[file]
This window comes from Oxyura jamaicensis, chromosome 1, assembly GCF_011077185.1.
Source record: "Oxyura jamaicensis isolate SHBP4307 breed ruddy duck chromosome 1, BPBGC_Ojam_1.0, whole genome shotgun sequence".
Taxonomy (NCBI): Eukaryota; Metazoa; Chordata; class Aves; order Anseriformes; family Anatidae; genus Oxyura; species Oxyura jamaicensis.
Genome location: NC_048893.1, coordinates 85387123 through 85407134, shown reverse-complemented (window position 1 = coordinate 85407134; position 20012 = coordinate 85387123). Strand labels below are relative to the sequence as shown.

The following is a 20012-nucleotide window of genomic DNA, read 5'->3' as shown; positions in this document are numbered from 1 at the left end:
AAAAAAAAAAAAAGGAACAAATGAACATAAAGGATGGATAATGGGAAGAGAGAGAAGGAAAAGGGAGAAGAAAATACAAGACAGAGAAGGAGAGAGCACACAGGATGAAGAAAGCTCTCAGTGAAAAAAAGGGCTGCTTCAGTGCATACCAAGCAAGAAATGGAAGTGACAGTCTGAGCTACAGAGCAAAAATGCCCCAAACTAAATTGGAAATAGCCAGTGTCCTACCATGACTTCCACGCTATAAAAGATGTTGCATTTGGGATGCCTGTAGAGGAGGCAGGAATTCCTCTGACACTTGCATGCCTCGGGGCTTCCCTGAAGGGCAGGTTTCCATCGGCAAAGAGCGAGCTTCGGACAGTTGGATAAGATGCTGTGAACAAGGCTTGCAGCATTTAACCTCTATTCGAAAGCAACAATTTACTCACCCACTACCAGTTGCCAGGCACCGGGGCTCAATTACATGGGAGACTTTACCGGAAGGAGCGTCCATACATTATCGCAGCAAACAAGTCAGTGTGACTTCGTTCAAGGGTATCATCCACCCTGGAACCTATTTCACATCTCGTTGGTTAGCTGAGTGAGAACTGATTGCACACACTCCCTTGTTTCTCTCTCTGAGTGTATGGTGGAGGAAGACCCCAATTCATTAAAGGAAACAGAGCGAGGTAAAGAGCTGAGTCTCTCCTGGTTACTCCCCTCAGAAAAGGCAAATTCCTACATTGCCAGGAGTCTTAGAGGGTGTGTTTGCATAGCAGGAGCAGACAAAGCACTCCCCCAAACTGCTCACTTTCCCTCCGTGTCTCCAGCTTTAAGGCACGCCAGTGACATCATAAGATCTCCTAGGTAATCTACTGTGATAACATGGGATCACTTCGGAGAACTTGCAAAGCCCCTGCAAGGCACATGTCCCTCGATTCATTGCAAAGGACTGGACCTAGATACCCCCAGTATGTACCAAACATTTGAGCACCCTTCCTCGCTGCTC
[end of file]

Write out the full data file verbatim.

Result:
This window comes from Oxyura jamaicensis, chromosome 1, assembly GCF_011077185.1.
Source record: "Oxyura jamaicensis isolate SHBP4307 breed ruddy duck chromosome 1, BPBGC_Ojam_1.0, whole genome shotgun sequence".
Taxonomy (NCBI): Eukaryota; Metazoa; Chordata; class Aves; order Anseriformes; family Anatidae; genus Oxyura; species Oxyura jamaicensis.
Genome location: NC_048893.1, coordinates 85387123 through 85407134, shown reverse-complemented (window position 1 = coordinate 85407134; position 20012 = coordinate 85387123). Strand labels below are relative to the sequence as shown.

The following is a 20012-nucleotide window of genomic DNA, read 5'->3' as shown; positions in this document are numbered from 1 at the left end:
AAAAAAAAAAAAAGGAACAAATGAACATAAAGGATGGATAATGGGAAGAGAGAGAAGGAAAAGGGAGAAGAAAATACAAGACAGAGAAGGAGAGAGCACACAGGATGAAGAAAGCTCTCAGTGAAAAAAAGGGCTGCTTCAGTGCATACCAAGCAAGAAATGGAAGTGACAGTCTGAGCTACAGAGCAAAAATGCCCCAAACTAAATTGGAAATAGCCAGTGTCCTACCATGACTTCCACGCTATAAAAGATGTTGCATTTGGGATGCCTGTAGAGGAGGCAGGAATTCCTCTGACACTTGCATGCCTCGGGGCTTCCCTGAAGGGCAGGTTTCCATCGGCAAAGAGCGAGCTTCGGACAGTTGGATAAGATGCTGTGAACAAGGCTTGCAGCATTTAACCTCTATTCGAAAGCAACAATTTACTCACCCACTACCAGTTGCCAGGCACCGGGGCTCAATTACATGGGAGACTTTACCGGAAGGAGCGTCCATACATTATCGCAGCAAACAAGTCAGTGTGACTTCGTTCAAGGGTATCATCCACCCTGGAACCTATTTCACATCTCGTTGGTTAGCTGAGTGAGAACTGATTGCACACACTCCCTTGTTTCTCTCTCTGAGTGTATGGTGGAGGAAGACCCCAATTCATTAAAGGAAACAGAGCGAGGTAAAGAGCTGAGTCTCTCCTGGTTACTCCCCTCAGAAAAGGCAAATTCCTACATTGCCAGGAGTCTTAGAGGGTGTGTTTGCATAGCAGGAGCAGACAAAGCACTCCCCCAAACTGCTCACTTTCCCTCCGTGTCTCCAGCTTTAAGGCACGCCAGTGACATCATAAGATCTCCTAGGTAATCTACTGTGATAACATGGGATCACTTCGGAGAACTTGCAAAGCCCCTGCAAGGCACATGTCCCTCGATTCATTGCAAAGGACTGGACCTAGATACCCCCAGTATGTACCAAACATTTGAGCACCCTTCCTCGCTGCTC